The interview was indeed powerful. Our college came under siege from women’s rights protestors. The college administration building’s entrance has been occupied for days now, since the story broke. After us, many other girls claimed they had been sexually assaulted by teachers, but most of the allegations concerned male students. A wave of resignations cleansed the college’s administration: the rector, the heads of most faculties, the student’s council president and vice president, the head of the student body, and several other redundant bureaucrats were ousted from their jobs. Their replacements were much more sensitive to the issue of sexual harassment. Their first measure was creating a special commission with power to expel anyone suspected of sexual harrass, whether staff or student. After a week, they announced they had found another sixteen solid cases of sexual harassment.
I thought this would be a victory, but my friend from school felt differently. She went up in arms against the college. Right before a meeting with the commission, we organized an in-campus rally with students. “We don’t want some justice, we want justice, plain and simple,” she explains to more than one hundred and twenty-eight students. Instead of limiting herself to sexual harassment problems, she also attacks “rampant, unpunished discrimination on any grounds, whether gender, race, acquisition power, etc.” The large crowd applauds enthusiastically. Then we all leave to meet the commission in front of the main door. They come out in front of us and say “We are not currently pursuing any further inquiries into misdemeanor by faculty members.”
“So is this justice?” My friend asks the crowd. “No!” they reply. “Using a few scapegoats to cover the crimes of oh-so-many?” she again asks the crowd, which yells “No!” angrier this time. “What do we want!?” she shouts. “Justice!” they shout in response. “And when do we want it?” she continues, louder. “Now!” the crowd replies. “How can these entitled white men get away with these flagrant crimes? Do you think justice is blind here, or is she actually an old, white guy with perfect sight?” she asks to the delight of the crowd that applauds her. “So, what do we want, please tell the commission,” she says. “We want justice!” the crowd shouts again, striking the air with their fist to each word. “We want justice!” they start chanting.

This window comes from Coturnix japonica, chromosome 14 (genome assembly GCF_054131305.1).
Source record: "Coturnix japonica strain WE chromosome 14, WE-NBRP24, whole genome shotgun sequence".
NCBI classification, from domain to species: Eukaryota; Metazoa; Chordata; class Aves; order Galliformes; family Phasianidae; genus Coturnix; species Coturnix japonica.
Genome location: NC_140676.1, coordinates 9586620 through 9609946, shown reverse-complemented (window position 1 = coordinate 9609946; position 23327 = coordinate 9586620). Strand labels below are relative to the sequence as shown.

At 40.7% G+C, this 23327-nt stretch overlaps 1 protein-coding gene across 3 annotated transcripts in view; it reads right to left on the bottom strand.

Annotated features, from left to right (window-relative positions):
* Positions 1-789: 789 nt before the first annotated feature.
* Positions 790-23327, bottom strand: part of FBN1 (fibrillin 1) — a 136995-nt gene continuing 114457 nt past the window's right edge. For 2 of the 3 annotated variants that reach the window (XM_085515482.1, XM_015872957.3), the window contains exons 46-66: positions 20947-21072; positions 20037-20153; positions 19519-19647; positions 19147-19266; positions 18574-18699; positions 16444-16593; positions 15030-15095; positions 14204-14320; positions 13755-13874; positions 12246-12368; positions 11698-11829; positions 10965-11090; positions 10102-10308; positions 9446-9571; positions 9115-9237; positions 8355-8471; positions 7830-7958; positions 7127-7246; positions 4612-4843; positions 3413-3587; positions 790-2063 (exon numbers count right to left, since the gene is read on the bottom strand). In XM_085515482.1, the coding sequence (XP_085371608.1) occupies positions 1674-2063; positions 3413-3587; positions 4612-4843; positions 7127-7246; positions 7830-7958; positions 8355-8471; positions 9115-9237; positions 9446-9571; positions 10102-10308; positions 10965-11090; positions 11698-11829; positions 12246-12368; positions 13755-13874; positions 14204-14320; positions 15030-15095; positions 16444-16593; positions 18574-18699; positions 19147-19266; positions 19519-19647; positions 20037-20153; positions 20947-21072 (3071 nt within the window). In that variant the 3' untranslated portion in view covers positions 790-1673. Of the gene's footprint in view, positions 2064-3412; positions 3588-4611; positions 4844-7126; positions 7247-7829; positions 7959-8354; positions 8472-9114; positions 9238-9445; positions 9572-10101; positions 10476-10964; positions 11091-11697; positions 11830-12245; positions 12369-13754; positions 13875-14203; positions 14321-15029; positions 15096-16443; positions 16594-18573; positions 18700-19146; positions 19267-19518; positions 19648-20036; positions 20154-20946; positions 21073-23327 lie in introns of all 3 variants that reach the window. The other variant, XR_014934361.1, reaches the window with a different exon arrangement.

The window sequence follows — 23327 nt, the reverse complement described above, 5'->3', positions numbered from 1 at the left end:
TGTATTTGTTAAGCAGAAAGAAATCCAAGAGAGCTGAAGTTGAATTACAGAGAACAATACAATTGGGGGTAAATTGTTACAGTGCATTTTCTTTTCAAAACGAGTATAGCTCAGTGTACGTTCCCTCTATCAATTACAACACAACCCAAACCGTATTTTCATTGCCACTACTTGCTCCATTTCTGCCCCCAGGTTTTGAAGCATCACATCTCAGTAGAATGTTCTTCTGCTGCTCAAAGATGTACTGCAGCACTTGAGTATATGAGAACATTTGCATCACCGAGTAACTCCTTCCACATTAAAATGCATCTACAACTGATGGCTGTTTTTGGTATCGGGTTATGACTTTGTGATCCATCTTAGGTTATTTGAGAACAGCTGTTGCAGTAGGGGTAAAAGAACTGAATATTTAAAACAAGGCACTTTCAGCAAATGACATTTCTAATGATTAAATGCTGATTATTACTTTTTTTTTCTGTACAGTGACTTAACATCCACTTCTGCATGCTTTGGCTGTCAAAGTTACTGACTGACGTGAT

We all feel part of something, something greater than ourselves. It feels right, righteous even. “Look, that professor said black people’s traditions are not relevant!” yells a man from the crowd. The professor is caught by surprise exiting his office. A large crowd swarms around him. “Is that true, did you really make those racist remarks?” asks a student. “Please, calm down. I don’t know what you’re talking about,” he tries to defend himself.
“The e-mail!” several voices scream at the same time. I look around, confused. I had no idea about this. I thought we were here about the commission. “Look, all I said in the-that e-mail—” “Racist s-word!” a woman interrupts him. “You have no idea, shut the f-word up!” defends the professor a student who was with him at his office. “… was that I don’t see why we should force white people to—” the professor tries to continue. “You are supporting white supremacy!” screams a white woman.
“You are ignoring history, black history. Are you denying there’s racism?” shouts the first female student who accused him. The professor tries to appease her with his hands. “Where, in this college, in the whole world?” he asks. “Here,” say a bunch of people from the crowd. “This college,” say others. “Well, I-I don’t think there’s racism in this college.” Cries of outrage fill the air. I can hardly distinguish what some say. “Shut the f-word up privileged moron!” some shout. “Your education is useless, you are useless!” yells a student who’s with the professor. The professor tries to calm him down. A girl starts crying.